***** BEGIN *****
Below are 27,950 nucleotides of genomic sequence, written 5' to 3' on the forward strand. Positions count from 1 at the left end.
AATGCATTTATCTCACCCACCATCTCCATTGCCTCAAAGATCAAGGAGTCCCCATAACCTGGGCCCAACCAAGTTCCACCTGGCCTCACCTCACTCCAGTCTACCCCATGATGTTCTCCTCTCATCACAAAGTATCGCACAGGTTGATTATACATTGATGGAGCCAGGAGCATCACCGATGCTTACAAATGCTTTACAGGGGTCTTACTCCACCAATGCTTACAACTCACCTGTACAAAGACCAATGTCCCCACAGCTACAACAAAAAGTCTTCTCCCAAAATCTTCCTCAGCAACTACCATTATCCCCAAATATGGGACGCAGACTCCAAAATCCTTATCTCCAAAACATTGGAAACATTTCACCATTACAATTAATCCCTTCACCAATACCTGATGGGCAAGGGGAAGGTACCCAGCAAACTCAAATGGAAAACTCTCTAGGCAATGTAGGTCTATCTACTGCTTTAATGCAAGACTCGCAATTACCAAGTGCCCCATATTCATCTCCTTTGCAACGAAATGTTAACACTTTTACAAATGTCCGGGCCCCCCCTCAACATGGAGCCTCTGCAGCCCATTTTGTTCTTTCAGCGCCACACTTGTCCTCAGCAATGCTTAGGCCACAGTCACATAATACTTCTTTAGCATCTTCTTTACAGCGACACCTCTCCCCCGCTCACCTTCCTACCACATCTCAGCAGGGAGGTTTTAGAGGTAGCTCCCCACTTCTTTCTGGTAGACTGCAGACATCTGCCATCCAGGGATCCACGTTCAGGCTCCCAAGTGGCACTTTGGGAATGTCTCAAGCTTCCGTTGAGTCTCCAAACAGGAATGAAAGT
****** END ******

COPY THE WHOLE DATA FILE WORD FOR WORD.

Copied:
Below are 27,950 nucleotides of genomic sequence, written 5' to 3' on the forward strand. Positions count from 1 at the left end.
AATGCATTTATCTCACCCACCATCTCCATTGCCTCAAAGATCAAGGAGTCCCCATAACCTGGGCCCAACCAAGTTCCACCTGGCCTCACCTCACTCCAGTCTACCCCATGATGTTCTCCTCTCATCACAAAGTATCGCACAGGTTGATTATACATTGATGGAGCCAGGAGCATCACCGATGCTTACAAATGCTTTACAGGGGTCTTACTCCACCAATGCTTACAACTCACCTGTACAAAGACCAATGTCCCCACAGCTACAACAAAAAGTCTTCTCCCAAAATCTTCCTCAGCAACTACCATTATCCCCAAATATGGGACGCAGACTCCAAAATCCTTATCTCCAAAACATTGGAAACATTTCACCATTACAATTAATCCCTTCACCAATACCTGATGGGCAAGGGGAAGGTACCCAGCAAACTCAAATGGAAAACTCTCTAGGCAATGTAGGTCTATCTACTGCTTTAATGCAAGACTCGCAATTACCAAGTGCCCCATATTCATCTCCTTTGCAACGAAATGTTAACACTTTTACAAATGTCCGGGCCCCCCCTCAACATGGAGCCTCTGCAGCCCATTTTGTTCTTTCAGCGCCACACTTGTCCTCAGCAATGCTTAGGCCACAGTCACATAATACTTCTTTAGCATCTTCTTTACAGCGACACCTCTCCCCCGCTCACCTTCCTACCACATCTCAGCAGGGAGGTTTTAGAGGTAGCTCCCCACTTCTTTCTGGTAGACTGCAGACATCTGCCATCCAGGGATCCACGTTCAGGCTCCCAAGTGGCACTTTGGGAATGTCTCAAGCTTCCGTTGAGTCTCCAAACAGGAATGAAAGT